I want to start off this review by saying I had really high hopes for this movie. The trailer had me intrigued. The cast looked solid. I was hoping that this would be a good Netflix original as I thought Bright was okay and The Cloverfield Paradox was very disappointing.
Mute is from director Duncan Jones who became well known for his film Moon back in 2009. He also defined this film as a “spiritual sequel” to Moon. He also directed Source Code and Warcraft, the film based on the popular multiplayer RPG game.
His latest sci-fi adventure takes place in a futuristic Berlin. We follow the story of an Amish mute bartender named Leo (Alexander Skarsgard) who can’t speak due to an accident during his childhood. He is in love with his girlfriend Naadirah (Seyneb Saleh) and things seem to be going well for them. She seems to have something sketchy about her. We also meet two other sketchy characters. Two American surgeons Cactus Bill (played outstandingly by Paul Rudd) and Duck Teddington (a different look from Justin Theroux). They seem to be doing whatever they can to make it back to the U.S. and get out of the Amish influenced Berlin.
When words fail, dreams become MUTE. Watch now, only on Netflix. pic.twitter.com/YfaP2Sz70Z
— MUTE (@mute) February 23, 2018
The story continues to drag on as Leo’s world is turned upside down when Naadirah goes missing and his top priority becomes locating her. He is searching every lead he can looking for her while the two doctors are doing random surgeries and we quickly find out they are some shady characters. Almost an hour into this film I caught myself wondering what exactly was going on. I knew that the two different stories had to link up at some point but the way the film was dragging I was afraid that it wasn’t going to happen. I was trying to keep myself focused on this “sci-fi Casablanca.”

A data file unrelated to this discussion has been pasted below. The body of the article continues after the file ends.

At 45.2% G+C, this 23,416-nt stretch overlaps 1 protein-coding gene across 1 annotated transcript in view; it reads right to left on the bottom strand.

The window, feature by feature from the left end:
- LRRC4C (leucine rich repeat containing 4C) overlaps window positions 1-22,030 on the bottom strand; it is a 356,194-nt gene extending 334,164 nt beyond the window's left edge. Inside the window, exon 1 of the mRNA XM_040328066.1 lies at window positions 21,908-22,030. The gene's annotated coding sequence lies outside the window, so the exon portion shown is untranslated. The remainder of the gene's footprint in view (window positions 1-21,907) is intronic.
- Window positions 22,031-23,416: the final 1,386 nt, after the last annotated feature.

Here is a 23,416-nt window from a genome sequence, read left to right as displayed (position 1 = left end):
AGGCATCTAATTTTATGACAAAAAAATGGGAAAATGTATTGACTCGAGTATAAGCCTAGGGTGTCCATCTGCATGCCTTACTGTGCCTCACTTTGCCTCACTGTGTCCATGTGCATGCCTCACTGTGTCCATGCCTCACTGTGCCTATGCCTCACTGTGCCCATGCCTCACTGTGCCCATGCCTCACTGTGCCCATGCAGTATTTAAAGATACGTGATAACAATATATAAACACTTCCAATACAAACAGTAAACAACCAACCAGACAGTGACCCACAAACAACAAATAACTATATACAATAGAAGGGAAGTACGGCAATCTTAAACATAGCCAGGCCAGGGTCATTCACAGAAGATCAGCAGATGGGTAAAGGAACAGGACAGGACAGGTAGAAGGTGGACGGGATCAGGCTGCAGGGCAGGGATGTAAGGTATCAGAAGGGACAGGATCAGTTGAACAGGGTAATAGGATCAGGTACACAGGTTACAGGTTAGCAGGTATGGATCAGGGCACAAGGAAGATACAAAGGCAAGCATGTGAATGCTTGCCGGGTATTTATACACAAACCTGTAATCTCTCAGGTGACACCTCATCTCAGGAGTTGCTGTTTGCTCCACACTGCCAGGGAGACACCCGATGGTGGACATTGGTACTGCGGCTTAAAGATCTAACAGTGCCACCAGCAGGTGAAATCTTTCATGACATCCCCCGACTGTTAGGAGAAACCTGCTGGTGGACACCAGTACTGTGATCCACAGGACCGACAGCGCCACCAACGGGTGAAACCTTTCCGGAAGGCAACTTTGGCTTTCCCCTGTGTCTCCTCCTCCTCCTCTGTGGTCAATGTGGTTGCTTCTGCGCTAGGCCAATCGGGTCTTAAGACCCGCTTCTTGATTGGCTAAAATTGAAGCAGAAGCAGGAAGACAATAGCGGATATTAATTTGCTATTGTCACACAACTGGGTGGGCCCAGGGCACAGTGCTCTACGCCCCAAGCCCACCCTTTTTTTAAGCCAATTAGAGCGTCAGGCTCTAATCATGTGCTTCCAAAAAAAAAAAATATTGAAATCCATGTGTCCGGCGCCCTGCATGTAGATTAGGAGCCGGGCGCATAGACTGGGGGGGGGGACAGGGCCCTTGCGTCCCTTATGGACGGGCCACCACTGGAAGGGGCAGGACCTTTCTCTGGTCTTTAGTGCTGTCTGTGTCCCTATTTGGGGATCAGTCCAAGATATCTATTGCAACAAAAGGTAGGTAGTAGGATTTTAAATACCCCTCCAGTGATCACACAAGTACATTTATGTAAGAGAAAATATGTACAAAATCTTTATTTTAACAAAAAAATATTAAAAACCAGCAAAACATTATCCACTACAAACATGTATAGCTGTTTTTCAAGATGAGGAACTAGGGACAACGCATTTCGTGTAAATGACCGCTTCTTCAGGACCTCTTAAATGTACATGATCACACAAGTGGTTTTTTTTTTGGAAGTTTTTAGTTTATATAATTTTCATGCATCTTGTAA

I can admit that I did enjoy some of the performances in this film. Rudd does a good job with the role he is given and was definitely my favorite character. This was a very different role for him. Skarsgard does well in the lead role as the strong and silent hero. It is tough to carry a film without saying a word but he does well with his emotions. The visuals were also very appealing but one of the major flaws of this film is it seems that the story isn’t really going anywhere and you find yourself losing interest and not paying attention. Leo’s adventure through the Berlin underworld just drags on while Duck and Bill keep doing their random shenanigans.
It seems that Leo is becoming a problem for Cactus and Duck’s business. We know that their story arcs are going to cross and we will seem to be getting somewhere. The story finally meets after Leo finally puts it together that Bill followed them the night Naddirah disappeared. He snuck into their apartment, drugged them and kidnapped Naddirah. We also find out Duck has been messing with Leo, secretly giving him clues about how to find Naddirah. It is obvious the two have a past connection with Naddirah.
We are approaching the film’s final act and the pace finally picks up as Leo storms into the Foreign Dreams nightclub. The tension continues to build as Leo discovers Bill and Duck’s parlor where they do all of their surgeries. I feel like Leo is getting close to finding Naddirah. Bill and Leo finally meet. Leo is horrified to find Naddirah dead. He lashes out at Bill and ends up putting his knife through his throat. We find out Bill was responsible for killing Naddirah. Duck then takes an injured Leo (who he does some surgery on to try and fix his voicebox) where he is planning to kill him. Leo then knocks them both into the water where he chokes Duck to death.
I can honestly say after watching this movie that I was very disappointed. I did enjoy the performances in this film and the visuals were excellent. I feel that Jones did a unique perspective on futuristic Berlin. I do feel that the story dragged for a bit and it took too long for the story to make sense and I do feel that might influence how some people see the film.
2018 has been an interesting year for Netflix original films and I hope we see some improvements after the visual blunder that was Mute.